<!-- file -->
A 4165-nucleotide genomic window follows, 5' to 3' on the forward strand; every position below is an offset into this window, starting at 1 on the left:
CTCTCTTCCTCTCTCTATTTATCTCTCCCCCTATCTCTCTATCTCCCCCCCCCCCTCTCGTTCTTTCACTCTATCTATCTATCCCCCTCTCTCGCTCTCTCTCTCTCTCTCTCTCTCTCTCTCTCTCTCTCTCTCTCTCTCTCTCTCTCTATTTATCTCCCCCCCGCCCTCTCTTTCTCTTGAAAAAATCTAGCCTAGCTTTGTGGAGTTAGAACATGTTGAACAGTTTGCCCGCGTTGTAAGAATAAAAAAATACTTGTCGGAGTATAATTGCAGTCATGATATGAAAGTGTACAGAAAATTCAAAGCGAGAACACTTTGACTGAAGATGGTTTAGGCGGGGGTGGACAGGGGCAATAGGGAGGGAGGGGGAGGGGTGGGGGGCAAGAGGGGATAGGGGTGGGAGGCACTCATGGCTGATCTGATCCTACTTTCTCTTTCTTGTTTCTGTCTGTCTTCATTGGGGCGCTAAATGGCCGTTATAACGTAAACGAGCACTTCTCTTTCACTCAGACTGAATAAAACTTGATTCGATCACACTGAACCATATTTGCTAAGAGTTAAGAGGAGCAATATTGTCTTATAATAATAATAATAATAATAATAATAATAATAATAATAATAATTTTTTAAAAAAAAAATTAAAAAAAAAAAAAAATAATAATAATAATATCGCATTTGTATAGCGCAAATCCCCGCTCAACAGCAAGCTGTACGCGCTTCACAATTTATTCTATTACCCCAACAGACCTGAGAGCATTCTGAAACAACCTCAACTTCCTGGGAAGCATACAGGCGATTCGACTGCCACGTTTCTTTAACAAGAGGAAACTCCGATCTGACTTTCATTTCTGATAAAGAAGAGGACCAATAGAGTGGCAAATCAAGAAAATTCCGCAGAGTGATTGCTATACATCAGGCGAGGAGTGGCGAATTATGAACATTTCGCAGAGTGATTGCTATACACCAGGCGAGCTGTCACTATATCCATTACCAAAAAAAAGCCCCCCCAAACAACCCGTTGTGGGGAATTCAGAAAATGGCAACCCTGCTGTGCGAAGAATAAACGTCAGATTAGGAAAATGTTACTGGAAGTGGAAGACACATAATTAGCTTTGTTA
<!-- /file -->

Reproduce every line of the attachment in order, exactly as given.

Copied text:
A 4165-nucleotide genomic window follows, 5' to 3' on the forward strand; every position below is an offset into this window, starting at 1 on the left:
CTCTCTTCCTCTCTCTATTTATCTCTCCCCCTATCTCTCTATCTCCCCCCCCCCCTCTCGTTCTTTCACTCTATCTATCTATCCCCCTCTCTCGCTCTCTCTCTCTCTCTCTCTCTCTCTCTCTCTCTCTCTCTCTCTCTCTCTCTCTCTATTTATCTCCCCCCCGCCCTCTCTTTCTCTTGAAAAAATCTAGCCTAGCTTTGTGGAGTTAGAACATGTTGAACAGTTTGCCCGCGTTGTAAGAATAAAAAAATACTTGTCGGAGTATAATTGCAGTCATGATATGAAAGTGTACAGAAAATTCAAAGCGAGAACACTTTGACTGAAGATGGTTTAGGCGGGGGTGGACAGGGGCAATAGGGAGGGAGGGGGAGGGGTGGGGGGCAAGAGGGGATAGGGGTGGGAGGCACTCATGGCTGATCTGATCCTACTTTCTCTTTCTTGTTTCTGTCTGTCTTCATTGGGGCGCTAAATGGCCGTTATAACGTAAACGAGCACTTCTCTTTCACTCAGACTGAATAAAACTTGATTCGATCACACTGAACCATATTTGCTAAGAGTTAAGAGGAGCAATATTGTCTTATAATAATAATAATAATAATAATAATAATAATAATAATAATAATTTTTTAAAAAAAAAATTAAAAAAAAAAAAAAATAATAATAATAATATCGCATTTGTATAGCGCAAATCCCCGCTCAACAGCAAGCTGTACGCGCTTCACAATTTATTCTATTACCCCAACAGACCTGAGAGCATTCTGAAACAACCTCAACTTCCTGGGAAGCATACAGGCGATTCGACTGCCACGTTTCTTTAACAAGAGGAAACTCCGATCTGACTTTCATTTCTGATAAAGAAGAGGACCAATAGAGTGGCAAATCAAGAAAATTCCGCAGAGTGATTGCTATACATCAGGCGAGGAGTGGCGAATTATGAACATTTCGCAGAGTGATTGCTATACACCAGGCGAGCTGTCACTATATCCATTACCAAAAAAAAGCCCCCCCAAACAACCCGTTGTGGGGAATTCAGAAAATGGCAACCCTGCTGTGCGAAGAATAAACGTCAGATTAGGAAAATGTTACTGGAAGTGGAAGACACATAATTAGCTTTGTTA